Trade unions reach joint position on reform of bargaining system

Italy’s three main trade union confederations have signed a joint document setting out guidelines for reforming the country’s collective bargaining system. Talks were set to begin with the employer organisations in the subsequent weeks, with both parties declaring that they wanted to reach rapid agreement. However, as the positions of the two sides seem rather polarised in relation to certain issues, the negotiations are not expected to be easy.


The reform of Italy’s industrial relations system has been a central issue in the national debate on the competitiveness of the country’s economy for a number of years. Such concerns have grown and the need to reform the agreement of 23 July 1993 – which laid down the rules currently regulating Italy’s collective bargaining system – has become increasingly evident.

In July 2004, the employer organisation the Confederation of Italian Industry (Confederazione Generale dell’Industria Italiana, Confindustria) proposed that talks commence on this issue; however, the trade unions insisted that they would only begin dialogue when they had reached a united position, setting up a special committee to that end (IT0408106N, IT0412306F). The following year, in September 2005, Confindustria issued a document putting forward proposals for reform (IT0508206F). Nevertheless, discussions among the trade unions proved long and difficult, and it was not until 12 May 2008 that the secretariats of the General Confederation of Italian Workers (Confederazione Generale Italiana del Lavoro, Cigl), the Italian Confederation of Workers’ Trade Unions (Confederazione Italiana Sindacati Lavoratori, Cisl) and the Union of Italian Workers (Unione Italiana del Lavoro, Uil) signed a joint document of agreement.

Proposals of document

The joint trade union document – entitled ‘Reform of the bargaining structure’ (Linee di riforma della struttura della contrattazione (41Kb PDF)) – centres on improvements in wage levels, safety, working conditions, and the quality, competitiveness and productivity of enterprises. In particular, it envisages:

  • two complementary bargaining levels – at sectoral and company or territorial level;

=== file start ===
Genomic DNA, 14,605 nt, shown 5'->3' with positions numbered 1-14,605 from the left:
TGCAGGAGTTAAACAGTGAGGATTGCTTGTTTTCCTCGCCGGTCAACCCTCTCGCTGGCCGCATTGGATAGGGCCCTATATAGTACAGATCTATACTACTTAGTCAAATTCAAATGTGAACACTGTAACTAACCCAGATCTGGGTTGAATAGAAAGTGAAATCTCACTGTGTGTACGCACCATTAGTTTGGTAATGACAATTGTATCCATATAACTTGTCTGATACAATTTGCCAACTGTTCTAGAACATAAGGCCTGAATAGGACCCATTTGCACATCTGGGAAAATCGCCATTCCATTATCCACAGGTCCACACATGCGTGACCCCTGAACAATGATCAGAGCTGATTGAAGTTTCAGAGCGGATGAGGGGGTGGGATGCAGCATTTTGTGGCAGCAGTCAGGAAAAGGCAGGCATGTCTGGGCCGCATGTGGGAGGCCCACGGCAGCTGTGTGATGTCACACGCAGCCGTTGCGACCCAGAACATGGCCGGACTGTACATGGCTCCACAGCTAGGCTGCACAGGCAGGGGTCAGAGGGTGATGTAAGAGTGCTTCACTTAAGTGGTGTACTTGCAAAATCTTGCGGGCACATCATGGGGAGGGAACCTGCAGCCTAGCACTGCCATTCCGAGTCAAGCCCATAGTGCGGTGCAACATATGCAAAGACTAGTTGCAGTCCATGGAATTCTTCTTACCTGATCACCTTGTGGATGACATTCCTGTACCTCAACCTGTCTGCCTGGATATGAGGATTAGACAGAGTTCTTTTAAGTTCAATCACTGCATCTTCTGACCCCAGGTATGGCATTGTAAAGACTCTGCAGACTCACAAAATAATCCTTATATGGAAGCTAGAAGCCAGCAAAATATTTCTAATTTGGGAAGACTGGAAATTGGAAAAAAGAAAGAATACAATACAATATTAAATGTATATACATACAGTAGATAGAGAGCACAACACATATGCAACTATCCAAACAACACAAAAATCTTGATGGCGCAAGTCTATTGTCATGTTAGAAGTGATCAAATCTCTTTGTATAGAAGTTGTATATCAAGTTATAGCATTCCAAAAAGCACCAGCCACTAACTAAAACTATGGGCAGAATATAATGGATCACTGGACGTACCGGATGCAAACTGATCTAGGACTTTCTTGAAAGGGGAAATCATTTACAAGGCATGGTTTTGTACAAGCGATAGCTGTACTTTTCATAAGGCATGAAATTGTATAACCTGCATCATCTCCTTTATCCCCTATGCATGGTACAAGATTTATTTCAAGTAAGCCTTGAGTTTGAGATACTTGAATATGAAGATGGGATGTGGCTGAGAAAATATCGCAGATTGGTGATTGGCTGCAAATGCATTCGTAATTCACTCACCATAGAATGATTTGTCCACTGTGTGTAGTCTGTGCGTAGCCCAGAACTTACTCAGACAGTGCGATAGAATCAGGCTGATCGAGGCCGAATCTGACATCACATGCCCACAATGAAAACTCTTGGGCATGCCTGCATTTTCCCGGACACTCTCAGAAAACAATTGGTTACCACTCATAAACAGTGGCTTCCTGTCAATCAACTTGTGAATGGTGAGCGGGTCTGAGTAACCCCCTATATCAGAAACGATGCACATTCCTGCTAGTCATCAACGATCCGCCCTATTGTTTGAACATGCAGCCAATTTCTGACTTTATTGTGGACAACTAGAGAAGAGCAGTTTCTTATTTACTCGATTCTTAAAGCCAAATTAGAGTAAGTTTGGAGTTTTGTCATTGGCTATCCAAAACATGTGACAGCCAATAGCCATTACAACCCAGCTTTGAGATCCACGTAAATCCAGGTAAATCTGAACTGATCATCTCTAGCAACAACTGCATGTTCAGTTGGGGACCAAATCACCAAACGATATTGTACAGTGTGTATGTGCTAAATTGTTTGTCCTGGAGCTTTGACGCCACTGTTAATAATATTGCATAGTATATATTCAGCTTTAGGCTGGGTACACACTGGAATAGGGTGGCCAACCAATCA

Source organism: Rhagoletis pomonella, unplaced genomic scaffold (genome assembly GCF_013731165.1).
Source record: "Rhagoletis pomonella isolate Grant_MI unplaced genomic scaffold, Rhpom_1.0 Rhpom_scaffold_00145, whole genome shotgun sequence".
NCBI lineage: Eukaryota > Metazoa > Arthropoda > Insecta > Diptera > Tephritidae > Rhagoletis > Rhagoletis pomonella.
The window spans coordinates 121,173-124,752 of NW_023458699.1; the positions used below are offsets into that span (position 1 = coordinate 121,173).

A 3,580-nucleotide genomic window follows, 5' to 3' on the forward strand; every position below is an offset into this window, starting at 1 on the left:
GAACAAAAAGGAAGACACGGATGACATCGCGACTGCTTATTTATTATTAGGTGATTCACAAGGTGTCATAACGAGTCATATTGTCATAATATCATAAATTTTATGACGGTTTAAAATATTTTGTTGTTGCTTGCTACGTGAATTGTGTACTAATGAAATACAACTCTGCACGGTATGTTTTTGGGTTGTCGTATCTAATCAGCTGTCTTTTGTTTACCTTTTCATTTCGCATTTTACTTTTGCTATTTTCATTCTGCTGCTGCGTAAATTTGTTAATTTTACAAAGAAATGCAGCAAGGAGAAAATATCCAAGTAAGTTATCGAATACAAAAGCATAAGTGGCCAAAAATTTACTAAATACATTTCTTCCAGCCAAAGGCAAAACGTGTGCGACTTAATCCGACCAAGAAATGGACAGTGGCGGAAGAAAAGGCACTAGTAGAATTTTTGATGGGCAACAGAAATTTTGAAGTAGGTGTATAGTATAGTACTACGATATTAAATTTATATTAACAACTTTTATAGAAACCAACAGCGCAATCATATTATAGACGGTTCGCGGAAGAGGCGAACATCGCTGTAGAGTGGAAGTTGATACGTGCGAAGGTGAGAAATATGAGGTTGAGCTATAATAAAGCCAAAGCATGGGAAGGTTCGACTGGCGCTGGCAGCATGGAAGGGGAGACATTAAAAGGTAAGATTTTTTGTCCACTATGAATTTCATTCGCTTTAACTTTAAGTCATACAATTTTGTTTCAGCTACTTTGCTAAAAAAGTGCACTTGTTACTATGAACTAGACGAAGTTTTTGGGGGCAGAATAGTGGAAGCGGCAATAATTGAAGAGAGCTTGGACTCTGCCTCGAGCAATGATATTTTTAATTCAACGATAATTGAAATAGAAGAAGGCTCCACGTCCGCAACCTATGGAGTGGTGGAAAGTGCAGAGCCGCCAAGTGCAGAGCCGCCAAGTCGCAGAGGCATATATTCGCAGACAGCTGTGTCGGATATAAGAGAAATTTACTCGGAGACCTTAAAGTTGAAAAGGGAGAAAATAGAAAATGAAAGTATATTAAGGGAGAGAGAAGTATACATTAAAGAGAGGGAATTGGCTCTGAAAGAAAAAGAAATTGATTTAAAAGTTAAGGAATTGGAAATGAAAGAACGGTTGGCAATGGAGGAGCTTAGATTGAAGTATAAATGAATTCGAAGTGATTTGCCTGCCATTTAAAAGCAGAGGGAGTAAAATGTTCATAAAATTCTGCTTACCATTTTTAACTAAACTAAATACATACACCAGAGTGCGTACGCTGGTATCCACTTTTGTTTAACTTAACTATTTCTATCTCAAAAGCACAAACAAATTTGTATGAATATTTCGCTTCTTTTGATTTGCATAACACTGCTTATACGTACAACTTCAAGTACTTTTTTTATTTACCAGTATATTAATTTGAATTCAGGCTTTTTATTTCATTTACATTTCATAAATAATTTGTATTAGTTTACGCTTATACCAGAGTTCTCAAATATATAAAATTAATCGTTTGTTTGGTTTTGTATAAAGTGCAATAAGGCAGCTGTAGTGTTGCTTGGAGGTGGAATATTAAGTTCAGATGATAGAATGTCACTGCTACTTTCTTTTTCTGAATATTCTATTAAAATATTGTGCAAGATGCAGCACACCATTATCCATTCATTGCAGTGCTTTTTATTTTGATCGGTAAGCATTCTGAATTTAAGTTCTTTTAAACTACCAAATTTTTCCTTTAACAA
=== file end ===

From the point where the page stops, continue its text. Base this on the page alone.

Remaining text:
• sectoral-level bargaining providing for a national industry-wide agreement (contratto collettivo nazionale del settore, CCNL) – this should define the regulatory framework of the sector and the competencies to be allocated to the second level, which can be at company or territorial level; the purpose of sectoral-level bargaining is to increase the room for manoeuvre for bargaining on economic and normative matters at the company or territorial level.

National agreement

According to the joint document, the CCNL must support and enhance the purchasing power of all workers, define national and general rules, and regulate the industrial relations system at sectoral, company or territorial level. The national agreement may also stipulate that second-level wage bargaining begins at a level fixed by the CCNL.

The public sector should adopt rules corresponding to those in the private sector, also in regard to second-level bargaining.

The trade union document further states that the number of existing CCNLs – which amounts to about 400 such agreements – should be reduced through their consolidation within homogeneous areas or sectors.

As regards the economic part of the agreement, the trade unions maintain that the ‘forecast rate of inflation’ – that is, the rate anticipated by the national budget report (Documento di programmazione economico-finanziaria, DPEF) – is unreliable. They maintain that it should refer instead to the ‘realistically predictable inflation rate’, using indicators such as the European Harmonised Consumer Price Index adjusted for the weight of mortgages, and foreseeing certain recovery mechanisms in the case of inflationary differentials.

The trade unions also want the duration of national agreements to be extended from two to three years, and negotiations on their renewal to begin six months before their expiry.